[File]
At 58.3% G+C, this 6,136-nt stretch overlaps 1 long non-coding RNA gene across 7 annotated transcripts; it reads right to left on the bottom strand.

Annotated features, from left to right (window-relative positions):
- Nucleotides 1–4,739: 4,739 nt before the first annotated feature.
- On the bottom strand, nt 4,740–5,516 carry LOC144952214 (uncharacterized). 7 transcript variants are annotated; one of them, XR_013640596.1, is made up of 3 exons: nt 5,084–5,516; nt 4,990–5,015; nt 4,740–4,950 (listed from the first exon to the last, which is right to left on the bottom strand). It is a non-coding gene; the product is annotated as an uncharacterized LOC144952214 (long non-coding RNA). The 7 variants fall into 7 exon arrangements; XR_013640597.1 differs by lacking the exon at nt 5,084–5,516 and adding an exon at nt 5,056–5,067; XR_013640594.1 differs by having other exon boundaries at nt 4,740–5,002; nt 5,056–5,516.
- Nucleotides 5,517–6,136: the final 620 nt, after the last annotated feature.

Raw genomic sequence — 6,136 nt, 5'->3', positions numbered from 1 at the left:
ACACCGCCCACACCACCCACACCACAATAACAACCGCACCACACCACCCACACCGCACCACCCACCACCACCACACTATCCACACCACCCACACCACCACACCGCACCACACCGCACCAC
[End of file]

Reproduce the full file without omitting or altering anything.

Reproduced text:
At 58.3% G+C, this 6,136-nt stretch overlaps 1 long non-coding RNA gene across 7 annotated transcripts; it reads right to left on the bottom strand.

Annotated features, from left to right (window-relative positions):
- Nucleotides 1–4,739: 4,739 nt before the first annotated feature.
- On the bottom strand, nt 4,740–5,516 carry LOC144952214 (uncharacterized). 7 transcript variants are annotated; one of them, XR_013640596.1, is made up of 3 exons: nt 5,084–5,516; nt 4,990–5,015; nt 4,740–4,950 (listed from the first exon to the last, which is right to left on the bottom strand). It is a non-coding gene; the product is annotated as an uncharacterized LOC144952214 (long non-coding RNA). The 7 variants fall into 7 exon arrangements; XR_013640597.1 differs by lacking the exon at nt 5,084–5,516 and adding an exon at nt 5,056–5,067; XR_013640594.1 differs by having other exon boundaries at nt 4,740–5,002; nt 5,056–5,516.
- Nucleotides 5,517–6,136: the final 620 nt, after the last annotated feature.

Raw genomic sequence — 6,136 nt, 5'->3', positions numbered from 1 at the left:
ACACCGCCCACACCACCCACACCACAATAACAACCGCACCACACCACCCACACCGCACCACCCACCACCACCACACTATCCACACCACCCACACCACCACACCGCACCACACCGCACCAC